Motor Racing 1907 - 1914
Because Brooklands was the world’s first purpose-built motor racing circuit, there were no established rules to follow. To begin with, many of the procedures were based on horse racing traditions, partly in an attempt to attract a ready-made audience to this new and curious sport. Cars assembled in the ‘paddock’, were ‘shod’ with tyres, weighed by the ‘Clerk of the Scales’ for handicapping and drivers were even instructed to identify themselves by wearing coloured silks in the manner of jockeys.
On the morning of 15th February 1913, in front of a large crowd of press and public, the small but courageous Brooklands racing driver, Percy Lambert, achieved 103.84 mph. Tragically, while trying to improve his own record a few months later, after promising his fiancée that he would attempt no more, he crashed and was killed on the Track. Many still say his ghost regularly walks at Brooklands in full racing attire.
Motor racing stopped at Brooklands in 1914 with the outbreak of World War One.
Motor Racing 1920-1929
During the First World War the solid tyres of military lorries had played havoc with the track, and it was not until 1920 that Locke King had cleaned up sufficiently to enable the Brooklands Automobile Racing Club (BARC) to take over once again.
Throughout the 1920s the BARC continued to organise big popular race meetings, including the Junior Car Club’s famous 200 Miles Race, which first began in 1921. It was at this time that pre-war driver, Malcolm Campbell, returned to the scene from Army service as a Captain.
Count Louis Zborowski was another great personality of Brooklands and raced a series of monstrous cars on the Outer Circuit, including the legendary Chitty Bang Bangs, in the early 1920s.
In August 1926 the RAC organised the first-ever British Grand Prix, constructing sand chicanes along the Finishing Straight. The Junior Car Club 200 Miles Race was run again later that year and the race was won by Major Henry Segrave in a Talbot. A second British Grand Prix was held at Brooklands in 1927.
Another Club that staged ambitious races at Brooklands was the elite British Racing Drivers Club, BRDC, which was founded in 1927. Their first event was the 500 Miles Race of 1929 which was destined to become the fastest long distance race in the world. The other coveted BRDC trophy was the British Empire Trophy. Races of this calibre presented a challenge to great names such as John Cobb, S.C.H.’Sammy’ Davis, Henry ‘Tim’ Birkin and the Dunfee Brothers.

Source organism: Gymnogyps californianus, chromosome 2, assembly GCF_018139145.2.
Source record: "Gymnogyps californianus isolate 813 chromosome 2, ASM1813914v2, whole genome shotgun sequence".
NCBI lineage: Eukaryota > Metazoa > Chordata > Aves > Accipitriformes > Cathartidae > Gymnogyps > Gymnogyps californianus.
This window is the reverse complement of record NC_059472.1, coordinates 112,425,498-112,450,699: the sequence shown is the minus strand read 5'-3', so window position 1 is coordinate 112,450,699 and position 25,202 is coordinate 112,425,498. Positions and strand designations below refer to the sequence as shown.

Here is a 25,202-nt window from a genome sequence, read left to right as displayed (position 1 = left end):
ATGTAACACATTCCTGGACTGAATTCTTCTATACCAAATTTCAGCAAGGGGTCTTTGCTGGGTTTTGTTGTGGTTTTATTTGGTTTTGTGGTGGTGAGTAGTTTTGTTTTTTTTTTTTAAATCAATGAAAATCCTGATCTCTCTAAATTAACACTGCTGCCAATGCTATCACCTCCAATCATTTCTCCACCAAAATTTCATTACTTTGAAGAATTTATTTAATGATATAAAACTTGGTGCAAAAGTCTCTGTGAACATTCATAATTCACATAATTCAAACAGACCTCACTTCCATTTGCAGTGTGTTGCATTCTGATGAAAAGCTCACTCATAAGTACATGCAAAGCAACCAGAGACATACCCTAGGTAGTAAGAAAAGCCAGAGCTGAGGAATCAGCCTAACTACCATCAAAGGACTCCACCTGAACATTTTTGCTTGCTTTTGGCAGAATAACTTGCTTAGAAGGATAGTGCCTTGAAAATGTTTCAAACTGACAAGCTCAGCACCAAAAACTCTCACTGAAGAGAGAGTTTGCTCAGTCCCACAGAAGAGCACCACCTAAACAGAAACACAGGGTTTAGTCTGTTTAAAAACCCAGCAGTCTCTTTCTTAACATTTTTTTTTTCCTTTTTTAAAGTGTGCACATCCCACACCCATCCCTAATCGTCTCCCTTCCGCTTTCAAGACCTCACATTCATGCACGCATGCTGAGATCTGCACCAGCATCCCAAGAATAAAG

Motor Racing in the 1930s
The popularity of Brooklands grew throughout the 1930s. In 1930 the Clubhouse was extended to accommodate the social appeal of race meetings and the BARC adopted the slogan ‘The Right Crowd and No Crowding’. Brooklands, which was still the preserve of the wealthy amateur, became a fashionable venue on the sporting calendar along with Henley, Wimbledon and Ascot. Members of the BARC were often members of the Brooklands Flying Club as well and the airfield was a lively part of the track. The Paddock was a busy place as popular heroes mingled with Club Members or those spectators who could afford a paddock transfer pass into the 'inner sanctuary’.
The Junior Car Club continued to hold races at Brooklands and organise club days for trials and driving tests, but was most famous for its big international race meetings. The Double Twelve Hour Race came about because night time noise restrictions meant 24 hour racing was not permitted at Brooklands. The event was divided into two daylight sessions with the cars being locked up overnight. The International Trophy was held every year from 1933 until 1939, for the first time large and small cars started together and raced for 250 miles - the faster the car the more severe the course as it negotiated its 100 circuits. This race attracted great names like Captain Malcolm Campbell, Kaye Don, Earl Howe and Elsie Wisdom.
The End of Motor Racing at Brooklands
The BARC held its last ever meeting at Brooklands on 7th August 1939.
With the outbreak of World War Two, the aerodrome was requisitioned by the Government and devoted to the production of Vickers and Hawker aircraft, including Hurricane fighters and Wellington bombers.
When peace returned, everyone lived in high hopes of the Track’s eventual recovery but the anticipated costs were too high. Temporary hangars had been erected on the Track, German bombs had exploded on various parts of the Track in 1940 and camouflage was used heavily in the form of tree planting and canvas houses to obscure Brooklands’ distinctive shape which made it an easy target for the Luftwaffe. The government could not see its way to releasing Brooklands until 1949 and consequently the shareholders of Brooklands (Weybridge) Ltd voted in favour of selling the track to Vickers-Armstrongs Ltd in 1946 and motor racing at Brooklands gradually became no more than a memory.